I’ve been reading Captivating…again. This is definitely one of my all-time favorite books. I don’ agree 100% with everything Jon and Stasi Eldridge say, but I do think they really hit the nail on the head with this one.
There is a truth here about the wounds we receive…there are varying degrees of bleeding, but as my sister says, “just because someone has a knife cut, doesn’t mean anothers’ paper cut doesn’t bleed.”
I was thinking of different ways I let my past wounds dictate who am today. For many years, I lived in a form of denial, telling myself that whatever happened I must have deserved, or that it didn’t matter. But the truth is, often the wounds we receive, as children or adults, often they weren’t deserved…and whatever they say…they did matter. They do matter. Because you matter.
“As Augustine wrote in his Confessions, “The tears…streamed down, and I let them flow as freely as they would, making of them a pillow for my heart. On them it rested.” Grief is a form of validation; it says the wound mattered….That’s not the way life was supposed to go. There are unwept tears down in there–the tears of a little girl who is lost and frightened. The tears of a teenage girl who’s been rejected and has no place to turn. The tears of a woman whose life has been hard and lonely and nothing close to her dreams. Let the tears come.”
Realizing this has been hard for me…it is hard for any of us. Acknowledging that it mattered means that we aren’t strong and unfazed…that we can be hurt, and we do bleed. It takes away a bit of our sense of self-confidence, our ability to handle anything that comes our way. It puts a dent in our facade. Acknowledgment can make us weak.
It shouldn’t. But often, we let it demoralize us. We let acknowledgment dictate who we will be, making us less of a person. That’s the trap I fell into.
Instead, acknowledgment should build us up. Make us realize that we do carry worth. All of us. Sometimes that worth is trampled on by others, but our perception of our worth should never come from someone else…it should be reflective of Christ’s love for us….the worth that God put on us…deeming us worthy, for our very lives to be traded for His beloved Son’s.
Acknowledgment should lead us to forgiveness. I get caught up in that part, too. We think that we may have forgiven those that hurt us, but somehow, some way, our souls drag those old offenses back up. And that is what truly tears us apart.
“Okay–now for a hard step…a real step of courage and will. We must forgive those who hurt us. The reason is simple: bitterness and unforgiveness set their hooks deep in our hearts; they are chains that hold us captive to the wounds and the messages of those wounds. Until you forgive, you remain their prisoner. Paul warns us that unforgiveness and bitterness can wreck our lives and the lives of others (Eph. 4:31, 32; Heb. 12:15). We have to let it all go (Col. 3:13)…Forgiveness is a choice. It is not a feeling–don’t try and feel forgiving. It is an act of the will. “Don’t wait to forgive till you feel like forgiving,” wrote Neil Anderson. “You will never get there. Feelings take time to heal after the choice to forgive is made.”…We acknowledge that it hurt, that it mattered, and we choose to extend forgiveness to…those who hurt us…Forgiveness says, ‘It was wrong. Very wrong. It mattered, hurt me deeply. And I release you. I give you to God.'”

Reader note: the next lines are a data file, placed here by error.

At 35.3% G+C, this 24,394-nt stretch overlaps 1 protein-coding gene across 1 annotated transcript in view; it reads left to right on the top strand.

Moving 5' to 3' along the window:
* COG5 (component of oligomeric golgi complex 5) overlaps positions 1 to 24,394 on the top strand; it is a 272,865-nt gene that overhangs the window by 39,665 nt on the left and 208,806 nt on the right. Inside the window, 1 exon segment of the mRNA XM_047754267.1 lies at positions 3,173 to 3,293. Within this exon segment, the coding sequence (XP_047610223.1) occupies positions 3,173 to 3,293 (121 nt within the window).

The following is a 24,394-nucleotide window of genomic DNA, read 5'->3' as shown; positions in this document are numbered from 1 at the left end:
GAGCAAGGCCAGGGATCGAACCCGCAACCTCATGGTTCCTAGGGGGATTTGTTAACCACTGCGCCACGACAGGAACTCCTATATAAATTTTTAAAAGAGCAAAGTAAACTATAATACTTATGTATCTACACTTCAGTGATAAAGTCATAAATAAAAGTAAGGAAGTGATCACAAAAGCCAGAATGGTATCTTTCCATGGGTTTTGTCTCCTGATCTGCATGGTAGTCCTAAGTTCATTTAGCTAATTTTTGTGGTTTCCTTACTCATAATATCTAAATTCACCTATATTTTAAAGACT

Often I work myself up to a place of ‘feeling forgiving’, but that is not true forgiveness. I don’t place the hurt, my heart, or those who have done me wrong, in the hands of God. I simply shove it away in an old box, to be reopened at some later date. I hold on to the idea that those people were thoughtless, uncaring, self-centered…and I use that to fuel my own subtle form of unforgiveness.
“It might help to remember that those who hurt you were also deeply wounded themselves. They were broken hearts…and they fell captive to the Enemy…This doesn’t absolve them of the choices they made, the things they did. It just helps us to let them go–to realize that they were shattered souls themselves, used by our true enemy in his war against [us]….And then, with an open heart, we simply ask Jesus to heal us.”
And this was a real wake-up, a slap of cold water in the face. They still did something, said something, that was wrong, that was uncaring, hurtful…damaging. But they were just like me. They all had their own wounds to speak of. They too were shattered, broken. And that same worth that my God places on me…He gives to them. He longs for them, too. Do those who’ve hurt me even realize that they have done so? How many times have I, knowingly or unknowingly, given wounds to another? Do they hold this against me?
Do we allow our lives to be shaped by the past? Do we allow ourselves to victimize ourselves? To excuse our behavior?
“Forgive, and you will be forgiven.”
~”Judge not, and you will not be judged; condemn not, and you will not be condemned; forgive, and you will be forgiven.” Luke 6:37
~”And whenever you stand praying, forgive, if you have anything against anyone, so that your Father also who is in heaven may forgive you your trespasses. But if you do not forgive, neither will your Father who is in heaven forgive your trespasses.” Mark 11:25, 26
It is only after this step, that we can truly allow Christ to begin the healing of our hearts we so desperately need.